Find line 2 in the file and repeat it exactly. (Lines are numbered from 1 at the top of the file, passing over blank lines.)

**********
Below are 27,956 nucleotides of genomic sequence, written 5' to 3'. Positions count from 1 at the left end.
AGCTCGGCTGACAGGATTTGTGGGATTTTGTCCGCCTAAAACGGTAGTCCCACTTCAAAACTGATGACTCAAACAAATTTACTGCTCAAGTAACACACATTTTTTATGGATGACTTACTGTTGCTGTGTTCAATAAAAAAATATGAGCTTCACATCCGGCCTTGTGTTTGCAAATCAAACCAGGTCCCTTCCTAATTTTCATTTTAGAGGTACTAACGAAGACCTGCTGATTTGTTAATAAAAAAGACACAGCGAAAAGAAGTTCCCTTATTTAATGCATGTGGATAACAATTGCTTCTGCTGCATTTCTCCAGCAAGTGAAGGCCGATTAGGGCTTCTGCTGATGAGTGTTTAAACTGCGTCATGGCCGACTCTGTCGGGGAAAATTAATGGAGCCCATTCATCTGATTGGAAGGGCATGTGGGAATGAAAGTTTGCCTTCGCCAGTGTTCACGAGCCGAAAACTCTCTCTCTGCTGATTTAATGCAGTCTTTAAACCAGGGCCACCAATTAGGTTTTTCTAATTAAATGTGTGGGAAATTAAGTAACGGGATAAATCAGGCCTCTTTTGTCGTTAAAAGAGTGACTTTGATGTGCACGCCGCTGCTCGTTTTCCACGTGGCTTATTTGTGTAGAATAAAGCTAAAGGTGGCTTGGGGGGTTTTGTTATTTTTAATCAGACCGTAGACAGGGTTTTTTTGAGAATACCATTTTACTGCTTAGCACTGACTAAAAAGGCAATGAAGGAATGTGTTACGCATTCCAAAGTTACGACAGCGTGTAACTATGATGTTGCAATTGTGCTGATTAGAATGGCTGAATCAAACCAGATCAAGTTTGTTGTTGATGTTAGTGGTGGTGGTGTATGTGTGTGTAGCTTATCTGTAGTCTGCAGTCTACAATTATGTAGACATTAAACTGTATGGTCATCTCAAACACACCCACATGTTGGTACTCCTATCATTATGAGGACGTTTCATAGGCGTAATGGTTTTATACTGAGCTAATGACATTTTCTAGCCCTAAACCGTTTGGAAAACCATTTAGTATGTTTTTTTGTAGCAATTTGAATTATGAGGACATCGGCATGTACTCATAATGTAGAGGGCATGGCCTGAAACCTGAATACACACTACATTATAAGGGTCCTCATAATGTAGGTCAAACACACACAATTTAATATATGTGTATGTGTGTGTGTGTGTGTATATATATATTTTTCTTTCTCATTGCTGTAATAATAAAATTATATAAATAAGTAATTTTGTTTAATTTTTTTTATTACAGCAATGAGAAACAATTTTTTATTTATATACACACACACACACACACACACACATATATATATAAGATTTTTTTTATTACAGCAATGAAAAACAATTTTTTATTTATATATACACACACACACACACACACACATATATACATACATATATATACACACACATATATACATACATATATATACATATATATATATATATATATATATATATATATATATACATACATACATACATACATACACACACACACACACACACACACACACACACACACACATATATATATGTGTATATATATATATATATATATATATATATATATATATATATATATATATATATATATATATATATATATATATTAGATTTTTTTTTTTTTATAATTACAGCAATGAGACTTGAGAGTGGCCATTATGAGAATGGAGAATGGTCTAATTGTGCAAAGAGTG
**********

AGCTCGGCTGACAGGATTTGTGGGATTTTGTCCGCCTAAAACGGTAGTCCCACTTCAAAACTGATGACTCAAACAAATTTACTGCTCAAGTAACACACATTTTTTATGGATGACTTACTGTTGCTGTGTTCAATAAAAAAATATGAGCTTCACATCCGGCCTTGTGTTTGCAAATCAAACCAGGTCCCTTCCTAATTTTCATTTTAGAGGTACTAACGAAGACCTGCTGATTTGTTAATAAAAAAGACACAGCGAAAAGAAGTTCCCTTATTTAATGCATGTGGATAACAATTGCTTCTGCTGCATTTCTCCAGCAAGTGAAGGCCGATTAGGGCTTCTGCTGATGAGTGTTTAAACTGCGTCATGGCCGACTCTGTCGGGGAAAATTAATGGAGCCCATTCATCTGATTGGAAGGGCATGTGGGAATGAAAGTTTGCCTTCGCCAGTGTTCACGAGCCGAAAACTCTCTCTCTGCTGATTTAATGCAGTCTTTAAACCAGGGCCACCAATTAGGTTTTTCTAATTAAATGTGTGGGAAATTAAGTAACGGGATAAATCAGGCCTCTTTTGTCGTTAAAAGAGTGACTTTGATGTGCACGCCGCTGCTCGTTTTCCACGTGGCTTATTTGTGTAGAATAAAGCTAAAGGTGGCTTGGGGGGTTTTGTTATTTTTAATCAGACCGTAGACAGGGTTTTTTTGAGAATACCATTTTACTGCTTAGCACTGACTAAAAAGGCAATGAAGGAATGTGTTACGCATTCCAAAGTTACGACAGCGTGTAACTATGATGTTGCAATTGTGCTGATTAGAATGGCTGAATCAAACCAGATCAAGTTTGTTGTTGATGTTAGTGGTGGTGGTGTATGTGTGTGTAGCTTATCTGTAGTCTGCAGTCTACAATTATGTAGACATTAAACTGTATGGTCATCTCAAACACACCCACATGTTGGTACTCCTATCATTATGAGGACGTTTCATAGGCGTAATGGTTTTATACTGAGCTAATGACATTTTCTAGCCCTAAACCGTTTGGAAAACCATTTAGTATGTTTTTTTGTAGCAATTTGAATTATGAGGACATCGGCATGTACTCATAATGTAGAGGGCATGGCCTGAAACCTGAATACACACTACATTATAAGGGTCCTCATAATGTAGGTCAAACACACACAATTTAATATATGTGTATGTGTGTGTGTGTGTGTATATATATATTTTTCTTTCTCATTGCTGTAATAATAAAATTATATAAATAAGTAATTTTGTTTAATTTTTTTTATTACAGCAATGAGAAACAATTTTTTATTTATATACACACACACACACACACACACACATATATATATAAGATTTTTTTTATTACAGCAATGAAAAACAATTTTTTATTTATATATACACACACACACACACACACACATATATACATACATATATATACACACACATATATACATACATATATATACATATATATATATATATATATATATATATATATATATACATACATACATACATACATACACACACACACACACACACACACACACACACACACACATATATATATGTGTATATATATATATATATATATATATATATATATATATATATATATATATATATATATATATATATATATATATTAGATTTTTTTTTTTTTATAATTACAGCAATGAGACTTGAGAGTGGCCATTATGAGAATGGAGAATGGTCTAATTGTGCAAAGAGTG